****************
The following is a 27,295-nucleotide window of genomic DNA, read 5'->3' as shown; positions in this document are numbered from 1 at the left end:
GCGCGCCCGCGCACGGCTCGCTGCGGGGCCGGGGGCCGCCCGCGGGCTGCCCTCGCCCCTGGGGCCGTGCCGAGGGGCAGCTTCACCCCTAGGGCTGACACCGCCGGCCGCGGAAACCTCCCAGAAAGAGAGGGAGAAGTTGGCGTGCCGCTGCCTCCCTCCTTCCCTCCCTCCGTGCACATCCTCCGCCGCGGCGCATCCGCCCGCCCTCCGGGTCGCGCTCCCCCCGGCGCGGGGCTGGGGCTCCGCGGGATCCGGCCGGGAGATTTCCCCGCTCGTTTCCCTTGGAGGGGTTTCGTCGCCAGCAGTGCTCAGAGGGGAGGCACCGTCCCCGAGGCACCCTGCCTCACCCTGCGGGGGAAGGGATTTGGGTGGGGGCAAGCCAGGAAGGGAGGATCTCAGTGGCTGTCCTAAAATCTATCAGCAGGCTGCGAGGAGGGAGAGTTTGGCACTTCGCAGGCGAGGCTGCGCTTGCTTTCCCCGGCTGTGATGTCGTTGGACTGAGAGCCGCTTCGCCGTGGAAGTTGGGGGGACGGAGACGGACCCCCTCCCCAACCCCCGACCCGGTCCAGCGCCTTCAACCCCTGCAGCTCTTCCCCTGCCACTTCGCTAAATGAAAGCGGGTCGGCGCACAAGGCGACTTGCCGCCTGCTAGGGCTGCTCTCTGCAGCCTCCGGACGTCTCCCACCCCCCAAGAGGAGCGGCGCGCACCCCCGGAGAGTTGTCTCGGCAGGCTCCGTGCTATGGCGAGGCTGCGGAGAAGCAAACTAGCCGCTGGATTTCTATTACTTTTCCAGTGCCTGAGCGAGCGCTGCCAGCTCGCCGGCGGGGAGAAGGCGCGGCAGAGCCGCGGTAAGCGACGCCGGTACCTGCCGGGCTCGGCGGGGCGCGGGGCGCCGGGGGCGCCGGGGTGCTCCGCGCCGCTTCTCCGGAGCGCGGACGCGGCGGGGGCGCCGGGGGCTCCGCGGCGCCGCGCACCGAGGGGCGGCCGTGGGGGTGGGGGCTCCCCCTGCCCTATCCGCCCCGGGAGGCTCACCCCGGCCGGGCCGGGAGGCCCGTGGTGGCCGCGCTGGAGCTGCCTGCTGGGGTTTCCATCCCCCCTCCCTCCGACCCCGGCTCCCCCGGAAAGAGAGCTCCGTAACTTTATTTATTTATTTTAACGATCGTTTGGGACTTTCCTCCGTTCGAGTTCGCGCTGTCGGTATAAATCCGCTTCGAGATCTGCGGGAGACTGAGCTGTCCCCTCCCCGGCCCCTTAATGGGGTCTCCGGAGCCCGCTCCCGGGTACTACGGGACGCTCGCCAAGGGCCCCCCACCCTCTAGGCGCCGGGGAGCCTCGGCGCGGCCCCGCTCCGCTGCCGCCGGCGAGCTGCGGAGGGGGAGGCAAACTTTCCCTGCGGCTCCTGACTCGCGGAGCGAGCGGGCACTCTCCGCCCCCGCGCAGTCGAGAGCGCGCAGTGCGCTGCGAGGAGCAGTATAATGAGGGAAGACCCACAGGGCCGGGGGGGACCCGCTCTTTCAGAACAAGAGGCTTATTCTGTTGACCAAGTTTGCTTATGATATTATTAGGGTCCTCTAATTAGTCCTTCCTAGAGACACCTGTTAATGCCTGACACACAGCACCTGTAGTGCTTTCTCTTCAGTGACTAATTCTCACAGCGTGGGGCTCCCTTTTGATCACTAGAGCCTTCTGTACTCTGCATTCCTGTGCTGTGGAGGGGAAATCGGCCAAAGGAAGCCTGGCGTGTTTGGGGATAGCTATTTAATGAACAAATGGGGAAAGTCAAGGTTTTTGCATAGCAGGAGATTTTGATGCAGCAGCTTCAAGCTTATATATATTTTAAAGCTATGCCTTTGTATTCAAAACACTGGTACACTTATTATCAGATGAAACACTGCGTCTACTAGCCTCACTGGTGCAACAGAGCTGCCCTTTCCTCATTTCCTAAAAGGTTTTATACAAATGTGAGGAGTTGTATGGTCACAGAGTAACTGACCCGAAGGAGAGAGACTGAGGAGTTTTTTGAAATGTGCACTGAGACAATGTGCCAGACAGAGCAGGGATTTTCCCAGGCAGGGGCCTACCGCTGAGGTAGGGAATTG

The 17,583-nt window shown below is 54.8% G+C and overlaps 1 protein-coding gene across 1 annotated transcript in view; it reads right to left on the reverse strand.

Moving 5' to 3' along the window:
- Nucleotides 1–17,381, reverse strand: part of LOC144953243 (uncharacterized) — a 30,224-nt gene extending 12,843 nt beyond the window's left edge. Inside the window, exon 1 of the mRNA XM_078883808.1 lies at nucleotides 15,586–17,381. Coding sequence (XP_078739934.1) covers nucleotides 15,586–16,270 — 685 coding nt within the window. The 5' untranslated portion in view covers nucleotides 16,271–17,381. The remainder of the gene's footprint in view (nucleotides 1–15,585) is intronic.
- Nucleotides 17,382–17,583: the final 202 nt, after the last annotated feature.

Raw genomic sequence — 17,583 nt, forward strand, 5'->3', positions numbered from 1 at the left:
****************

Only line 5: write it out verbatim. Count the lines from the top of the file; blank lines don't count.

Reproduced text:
- Nucleotides 1–17,381, reverse strand: part of LOC144953243 (uncharacterized) — a 30,224-nt gene extending 12,843 nt beyond the window's left edge. Inside the window, exon 1 of the mRNA XM_078883808.1 lies at nucleotides 15,586–17,381. Coding sequence (XP_078739934.1) covers nucleotides 15,586–16,270 — 685 coding nt within the window. The 5' untranslated portion in view covers nucleotides 16,271–17,381. The remainder of the gene's footprint in view (nucleotides 1–15,585) is intronic.